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In Andean culture the most important festivity in the calendar corresponds to the summer solstice of June 21st, and it was on this day that Ecuadorian singer Huaira chose to release her first solo EP ‘Ñuka Shunku’ (“I am pure heart”). From the centre of the planet Quito on the day dedicated to the sun, Huaira (meaning “wind” in the Quechua language), the project opens with ‘Semilla Solar’ (“Solar Seed”), a song loaded with timeless Andean elements and beautiful vocals that seems to bring a message from the earth itself.
Maria Beraldo only recently released her first album, but she’s by no means a rookie in Brazilian’s music scene. A renowned clarinetist who has already played alongside significant avant-garde and música popular brasileira (MPB) artists such as Elza Soares and Arrigo Barnabé, on her debut album ‘Cavala’ she crafts an in-depth study of what it means to be lesbian in a country and society where the dominant macho culture is such an undermining force for minorities. The song ‘Amor Verdade’ (Love True) is a moving confession of the artist’s sexual orientation to her parents, with the power of the lyrics emphasised by the minimalistic psychedelic style, encouraging the listener to focus on what the artist has to say.
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G.O.O.D. Music have had one hell of a month. After five consecutive weeks of dominating the hip-hop agenda with the releases of 7-song albums from hip-hop legends Pusha T, Kanye West, Kid Cudi and Nas, last weekend the label’s run finally reached its climax with Teyana Taylor’s sophomore record ‘K.T.S.E.’ (standing for Keep That Same Energy). Despite being perhaps the least hyped up of the five releases, the Harlem-born singer takes her moment in the spotlight with relish, delivering a record of slick, timeless RnB jams. Smooth soulful production comes courtesy of West and Mike Dean, who for the most part leave aside the more abrasive electronic experimentation that they have explored on the previous records, opting instead for a palette of warm keys and classic soul samples allowing Taylor to showcase her powerful vocals, exemplified on the album’s standout track ‘Rose in Harlem’.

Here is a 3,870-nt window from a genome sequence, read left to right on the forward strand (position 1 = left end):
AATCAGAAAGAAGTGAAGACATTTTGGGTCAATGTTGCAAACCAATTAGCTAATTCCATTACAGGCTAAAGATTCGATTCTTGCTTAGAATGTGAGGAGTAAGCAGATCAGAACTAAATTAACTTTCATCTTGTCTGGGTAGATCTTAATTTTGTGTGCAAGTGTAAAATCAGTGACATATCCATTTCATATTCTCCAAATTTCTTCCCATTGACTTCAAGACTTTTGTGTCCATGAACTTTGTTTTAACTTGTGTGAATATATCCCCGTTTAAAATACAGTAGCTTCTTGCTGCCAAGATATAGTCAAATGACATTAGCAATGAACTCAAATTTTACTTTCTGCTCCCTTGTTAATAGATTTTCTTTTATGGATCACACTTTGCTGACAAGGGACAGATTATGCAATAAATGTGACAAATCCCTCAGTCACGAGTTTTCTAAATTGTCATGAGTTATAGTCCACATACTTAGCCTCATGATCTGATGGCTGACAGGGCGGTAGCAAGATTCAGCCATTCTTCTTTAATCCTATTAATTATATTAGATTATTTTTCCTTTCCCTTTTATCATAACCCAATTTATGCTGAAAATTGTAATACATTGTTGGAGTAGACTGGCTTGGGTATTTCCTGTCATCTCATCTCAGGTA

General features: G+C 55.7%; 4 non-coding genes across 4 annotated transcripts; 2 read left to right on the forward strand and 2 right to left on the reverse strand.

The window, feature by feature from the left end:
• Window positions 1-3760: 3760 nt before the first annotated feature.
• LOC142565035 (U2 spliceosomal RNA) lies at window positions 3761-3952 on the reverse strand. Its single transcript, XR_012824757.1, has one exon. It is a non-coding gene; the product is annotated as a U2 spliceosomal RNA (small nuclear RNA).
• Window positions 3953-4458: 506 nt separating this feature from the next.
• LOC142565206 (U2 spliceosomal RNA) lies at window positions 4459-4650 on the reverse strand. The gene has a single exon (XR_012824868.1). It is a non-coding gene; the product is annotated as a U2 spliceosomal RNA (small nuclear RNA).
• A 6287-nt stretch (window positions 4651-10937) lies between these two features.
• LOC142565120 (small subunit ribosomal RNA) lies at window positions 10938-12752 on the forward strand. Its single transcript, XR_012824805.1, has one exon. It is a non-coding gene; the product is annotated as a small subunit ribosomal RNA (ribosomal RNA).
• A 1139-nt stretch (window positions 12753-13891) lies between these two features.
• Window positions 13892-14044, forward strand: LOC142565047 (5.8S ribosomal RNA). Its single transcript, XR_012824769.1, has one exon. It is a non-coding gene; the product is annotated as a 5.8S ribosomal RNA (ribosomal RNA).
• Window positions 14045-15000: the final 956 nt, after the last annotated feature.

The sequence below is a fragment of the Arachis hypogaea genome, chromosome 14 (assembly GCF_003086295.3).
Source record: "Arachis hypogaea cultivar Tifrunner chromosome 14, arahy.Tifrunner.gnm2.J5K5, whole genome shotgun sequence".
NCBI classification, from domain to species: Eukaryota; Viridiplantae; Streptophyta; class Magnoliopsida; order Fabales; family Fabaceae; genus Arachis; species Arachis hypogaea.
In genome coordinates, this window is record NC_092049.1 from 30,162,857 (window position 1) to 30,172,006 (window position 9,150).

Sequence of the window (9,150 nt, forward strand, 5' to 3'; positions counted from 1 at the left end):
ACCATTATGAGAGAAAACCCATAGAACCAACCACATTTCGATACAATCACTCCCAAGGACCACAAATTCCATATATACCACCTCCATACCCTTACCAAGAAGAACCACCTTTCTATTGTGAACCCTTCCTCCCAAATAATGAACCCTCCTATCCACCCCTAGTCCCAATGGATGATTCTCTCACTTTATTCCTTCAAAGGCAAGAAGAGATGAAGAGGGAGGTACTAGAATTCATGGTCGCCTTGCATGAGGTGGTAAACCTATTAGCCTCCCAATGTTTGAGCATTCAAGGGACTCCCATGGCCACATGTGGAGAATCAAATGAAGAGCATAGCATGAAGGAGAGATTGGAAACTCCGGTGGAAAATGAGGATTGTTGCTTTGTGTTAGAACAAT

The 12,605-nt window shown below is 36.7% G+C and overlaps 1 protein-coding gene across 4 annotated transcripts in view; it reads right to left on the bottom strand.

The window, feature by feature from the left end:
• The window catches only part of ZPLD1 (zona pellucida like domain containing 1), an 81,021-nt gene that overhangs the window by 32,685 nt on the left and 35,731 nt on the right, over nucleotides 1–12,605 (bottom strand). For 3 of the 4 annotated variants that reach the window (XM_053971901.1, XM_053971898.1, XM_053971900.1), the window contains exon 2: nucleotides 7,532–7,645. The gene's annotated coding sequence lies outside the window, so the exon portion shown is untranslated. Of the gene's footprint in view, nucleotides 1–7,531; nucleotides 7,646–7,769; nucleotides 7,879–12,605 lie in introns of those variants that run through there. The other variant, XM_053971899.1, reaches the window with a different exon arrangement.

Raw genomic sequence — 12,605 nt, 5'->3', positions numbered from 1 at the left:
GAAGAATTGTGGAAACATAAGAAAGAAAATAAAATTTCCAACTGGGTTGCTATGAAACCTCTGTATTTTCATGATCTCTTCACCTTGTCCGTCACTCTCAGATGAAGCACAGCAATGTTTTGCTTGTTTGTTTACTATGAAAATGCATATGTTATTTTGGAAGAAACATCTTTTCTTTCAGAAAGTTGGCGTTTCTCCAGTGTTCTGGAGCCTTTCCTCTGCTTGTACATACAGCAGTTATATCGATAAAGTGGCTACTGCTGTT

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Jess Connelly is a household name in Filipino music and a rising star in the international scene. Commonly referred to as JCon, the singer specialises in delivering smooth and soulful R&B tunes, and has opened for foreign acts like Kehlani and Macklemore at their tour dates in her home country. Connelly often collaborates with some of Manila’s finest producers such as crwn, similarobjects, LUSTBASS and eyedress; despite her growing popularity, she continues to release her music as an independent artist and is passionate about promoting promising local acts to her fanbase. Building on the success of her track ‘Mine’ earlier this year, her latest single ‘On My Way Up’ is an ethereal banger, as she charts her ascendant status over distorted trap-infused production.